Recent research published by scientists from the Autism Research Centre at the University of Cambridge suggests that autism has distinct neurological correlates in males as opposed to females. According to the researchers, female autists exhibit profoundly different brain anatomy than male autists. According to Dr. Simon Baron-Cohen, the brains of female autists exhibit tendencies towards “masculinization”; they exhibit similarities to what we normally see in ordinary male brains, in other words:
“One of our new findings is that females with autism show neuroanatomical ‘masculinization’,” said Professor Simon Baron-Cohen, senior author of the paper. “This may implicate physiological mechanisms that drive sexual dimorphism, such as prenatal sex hormones and sex-linked genetic mechanisms.”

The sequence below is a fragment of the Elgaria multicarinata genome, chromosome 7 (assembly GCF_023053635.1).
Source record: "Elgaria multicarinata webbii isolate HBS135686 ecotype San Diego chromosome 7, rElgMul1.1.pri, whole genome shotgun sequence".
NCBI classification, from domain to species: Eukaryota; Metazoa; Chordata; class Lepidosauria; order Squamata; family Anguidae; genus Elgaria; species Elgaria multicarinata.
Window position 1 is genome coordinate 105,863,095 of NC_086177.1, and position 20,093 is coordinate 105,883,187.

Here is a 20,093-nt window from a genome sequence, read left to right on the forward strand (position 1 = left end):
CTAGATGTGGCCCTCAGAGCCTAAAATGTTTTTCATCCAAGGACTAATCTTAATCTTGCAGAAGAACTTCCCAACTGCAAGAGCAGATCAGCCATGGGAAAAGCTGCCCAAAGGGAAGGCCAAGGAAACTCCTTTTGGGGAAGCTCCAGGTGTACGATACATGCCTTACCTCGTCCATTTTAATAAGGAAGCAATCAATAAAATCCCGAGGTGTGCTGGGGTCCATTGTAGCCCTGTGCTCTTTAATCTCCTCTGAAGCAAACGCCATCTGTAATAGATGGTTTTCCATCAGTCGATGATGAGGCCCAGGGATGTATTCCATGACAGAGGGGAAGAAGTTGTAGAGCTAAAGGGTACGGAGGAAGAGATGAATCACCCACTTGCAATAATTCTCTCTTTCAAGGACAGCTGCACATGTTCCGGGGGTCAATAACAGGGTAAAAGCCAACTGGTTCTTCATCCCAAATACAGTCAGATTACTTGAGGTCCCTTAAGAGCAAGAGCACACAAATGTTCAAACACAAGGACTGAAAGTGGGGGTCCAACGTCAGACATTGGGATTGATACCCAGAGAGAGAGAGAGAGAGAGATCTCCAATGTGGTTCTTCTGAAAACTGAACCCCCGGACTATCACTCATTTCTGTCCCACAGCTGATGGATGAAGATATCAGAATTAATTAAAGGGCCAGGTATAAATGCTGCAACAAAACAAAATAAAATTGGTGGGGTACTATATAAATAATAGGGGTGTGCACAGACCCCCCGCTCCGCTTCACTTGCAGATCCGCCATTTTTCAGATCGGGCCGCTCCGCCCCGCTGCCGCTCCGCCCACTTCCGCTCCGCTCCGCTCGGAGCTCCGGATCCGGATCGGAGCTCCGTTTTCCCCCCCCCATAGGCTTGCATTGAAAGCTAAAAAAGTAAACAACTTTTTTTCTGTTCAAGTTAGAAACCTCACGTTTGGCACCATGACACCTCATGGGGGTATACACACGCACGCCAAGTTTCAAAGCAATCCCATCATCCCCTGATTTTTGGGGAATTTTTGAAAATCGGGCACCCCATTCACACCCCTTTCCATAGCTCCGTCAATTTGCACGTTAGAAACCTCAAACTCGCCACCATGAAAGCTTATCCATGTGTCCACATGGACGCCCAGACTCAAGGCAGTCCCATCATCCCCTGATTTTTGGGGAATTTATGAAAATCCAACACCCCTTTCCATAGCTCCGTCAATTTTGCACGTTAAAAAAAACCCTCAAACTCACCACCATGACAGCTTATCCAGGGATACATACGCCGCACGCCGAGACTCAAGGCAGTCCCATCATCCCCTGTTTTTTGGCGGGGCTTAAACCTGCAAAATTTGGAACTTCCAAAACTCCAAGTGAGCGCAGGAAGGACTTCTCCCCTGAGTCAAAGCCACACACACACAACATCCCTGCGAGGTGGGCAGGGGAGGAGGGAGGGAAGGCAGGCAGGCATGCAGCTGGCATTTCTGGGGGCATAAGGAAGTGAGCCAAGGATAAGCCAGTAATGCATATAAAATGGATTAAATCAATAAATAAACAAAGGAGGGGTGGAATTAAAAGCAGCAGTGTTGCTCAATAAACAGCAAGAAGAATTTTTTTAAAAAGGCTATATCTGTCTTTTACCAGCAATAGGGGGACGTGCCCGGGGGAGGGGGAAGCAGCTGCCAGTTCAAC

Autism affects 1% of the general population and is more prevalent in males. Most studies have therefore focused on male-dominant samples. As a result, our understanding of the neurobiology of autism is male-biased.
“This is one of the largest brain imaging studies of sex/gender differences yet conducted in autism. Females with autism have long been under-recognized and probably misunderstood,” said Dr Meng-Chuan Lai, who led the research project. “The findings suggest that we should not blindly assume that everything found in males with autism applies to females. This is an important example of the diversity within the ‘spectrum'”
This is one of many important emerging examples of how men and women may experience numerous neuropsychiatric problems in profoundly different ways.